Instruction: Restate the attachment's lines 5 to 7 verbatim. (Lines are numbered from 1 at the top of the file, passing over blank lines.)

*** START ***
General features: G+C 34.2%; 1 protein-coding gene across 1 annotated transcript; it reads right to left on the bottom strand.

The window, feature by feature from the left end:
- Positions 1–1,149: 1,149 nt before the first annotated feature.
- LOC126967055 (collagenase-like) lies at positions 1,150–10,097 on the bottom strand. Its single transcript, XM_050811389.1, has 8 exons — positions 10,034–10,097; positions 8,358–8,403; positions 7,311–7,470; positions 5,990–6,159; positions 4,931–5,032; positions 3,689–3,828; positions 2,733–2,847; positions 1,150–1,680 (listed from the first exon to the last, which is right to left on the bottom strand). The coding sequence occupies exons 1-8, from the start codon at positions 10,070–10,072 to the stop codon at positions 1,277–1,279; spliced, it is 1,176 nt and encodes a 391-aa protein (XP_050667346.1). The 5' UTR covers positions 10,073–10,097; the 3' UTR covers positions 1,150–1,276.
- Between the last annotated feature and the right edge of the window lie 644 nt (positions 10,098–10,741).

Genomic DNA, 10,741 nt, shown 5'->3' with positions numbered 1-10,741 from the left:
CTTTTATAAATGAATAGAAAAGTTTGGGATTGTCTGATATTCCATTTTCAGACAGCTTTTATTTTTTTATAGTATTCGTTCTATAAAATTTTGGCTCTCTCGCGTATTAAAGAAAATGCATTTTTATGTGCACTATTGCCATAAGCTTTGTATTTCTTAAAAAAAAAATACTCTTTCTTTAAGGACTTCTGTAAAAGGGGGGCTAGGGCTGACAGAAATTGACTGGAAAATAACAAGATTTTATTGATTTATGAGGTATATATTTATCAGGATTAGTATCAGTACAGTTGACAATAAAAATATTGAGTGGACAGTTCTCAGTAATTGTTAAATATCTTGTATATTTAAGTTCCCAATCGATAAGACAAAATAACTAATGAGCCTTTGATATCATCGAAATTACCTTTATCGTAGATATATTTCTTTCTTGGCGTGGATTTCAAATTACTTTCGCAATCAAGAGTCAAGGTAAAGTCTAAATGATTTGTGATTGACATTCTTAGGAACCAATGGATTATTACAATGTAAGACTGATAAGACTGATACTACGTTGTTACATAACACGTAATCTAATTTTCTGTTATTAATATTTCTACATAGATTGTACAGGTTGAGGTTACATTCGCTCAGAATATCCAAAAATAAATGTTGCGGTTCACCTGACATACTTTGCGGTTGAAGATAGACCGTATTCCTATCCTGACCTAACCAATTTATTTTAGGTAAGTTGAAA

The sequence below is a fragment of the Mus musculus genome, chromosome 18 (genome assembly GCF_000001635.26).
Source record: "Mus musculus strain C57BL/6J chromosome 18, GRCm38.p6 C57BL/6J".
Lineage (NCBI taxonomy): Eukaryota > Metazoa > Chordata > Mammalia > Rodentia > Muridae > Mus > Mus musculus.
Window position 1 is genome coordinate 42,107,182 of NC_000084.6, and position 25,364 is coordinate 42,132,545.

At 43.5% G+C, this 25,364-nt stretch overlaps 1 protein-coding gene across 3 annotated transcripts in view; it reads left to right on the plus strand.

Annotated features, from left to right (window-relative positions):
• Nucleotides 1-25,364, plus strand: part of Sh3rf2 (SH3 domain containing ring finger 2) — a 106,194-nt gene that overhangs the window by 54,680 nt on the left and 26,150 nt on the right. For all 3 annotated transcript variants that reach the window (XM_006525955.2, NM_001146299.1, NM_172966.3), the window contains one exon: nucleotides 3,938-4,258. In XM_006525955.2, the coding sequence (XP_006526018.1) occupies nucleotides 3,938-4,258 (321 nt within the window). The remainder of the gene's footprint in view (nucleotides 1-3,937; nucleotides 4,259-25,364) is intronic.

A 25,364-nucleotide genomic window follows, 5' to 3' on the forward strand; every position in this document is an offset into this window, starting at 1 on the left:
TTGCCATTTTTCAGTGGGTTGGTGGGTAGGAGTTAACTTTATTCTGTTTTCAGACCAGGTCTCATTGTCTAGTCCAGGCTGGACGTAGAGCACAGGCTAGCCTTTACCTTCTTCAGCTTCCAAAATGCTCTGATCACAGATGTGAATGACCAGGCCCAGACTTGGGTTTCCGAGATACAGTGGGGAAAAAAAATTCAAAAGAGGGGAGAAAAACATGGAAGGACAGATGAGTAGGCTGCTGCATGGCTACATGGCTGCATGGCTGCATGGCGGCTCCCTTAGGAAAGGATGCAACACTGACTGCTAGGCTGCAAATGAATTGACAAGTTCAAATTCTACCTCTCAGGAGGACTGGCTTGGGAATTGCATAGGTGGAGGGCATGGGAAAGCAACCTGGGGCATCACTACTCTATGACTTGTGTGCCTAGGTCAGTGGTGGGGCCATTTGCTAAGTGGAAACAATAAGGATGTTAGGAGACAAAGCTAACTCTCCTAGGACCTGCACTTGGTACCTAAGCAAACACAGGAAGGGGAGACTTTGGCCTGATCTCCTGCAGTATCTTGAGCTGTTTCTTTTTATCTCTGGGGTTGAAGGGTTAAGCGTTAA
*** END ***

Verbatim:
- Between the last annotated feature and the right edge of the window lie 644 nt (positions 10,098–10,741).

Genomic DNA, 10,741 nt, shown 5'->3' with positions numbered 1-10,741 from the left:
CTTTTATAAATGAATAGAAAAGTTTGGGATTGTCTGATATTCCATTTTCAGACAGCTTTTATTTTTTTATAGTATTCGTTCTATAAAATTTTGGCTCTCTCGCGTATTAAAGAAAATGCATTTTTATGTGCACTATTGCCATAAGCTTTGTATTTCTTAAAAAAAAAATACTCTTTCTTTAAGGACTTCTGTAAAAGGGGGGCTAGGGCTGACAGAAATTGACTGGAAAATAACAAGATTTTATTGATTTATGAGGTATATATTTATCAGGATTAGTATCAGTACAGTTGACAATAAAAATATTGAGTGGACAGTTCTCAGTAATTGTTAAATATCTTGTATATTTAAGTTCCCAATCGATAAGACAAAATAACTAATGAGCCTTTGATATCATCGAAATTACCTTTATCGTAGATATATTTCTTTCTTGGCGTGGATTTCAAATTACTTTCGCAATCAAGAGTCAAGGTAAAGTCTAAATGATTTGTGATTGACATTCTTAGGAACCAATGGATTATTACAATGTAAGACTGATAAGACTGATACTACGTTGTTACATAACACGTAATCTAATTTTCTGTTATTAATATTTCTACATAGATTGTACAGGTTGAGGTTACATTCGCTCAGAATATCCAAAAATAAATGTTGCGGTTCACCTGACATACTTTGCGGTTGAAGATAGACCGTATTCCTATCCTGACCTAACCAATTTATTTTAGGTAAGTTGAAA